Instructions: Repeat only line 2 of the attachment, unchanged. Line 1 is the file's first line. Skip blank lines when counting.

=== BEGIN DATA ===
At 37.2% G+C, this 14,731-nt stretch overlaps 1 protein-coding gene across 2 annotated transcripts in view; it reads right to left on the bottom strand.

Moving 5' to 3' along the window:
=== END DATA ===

Moving 5' to 3' along the window: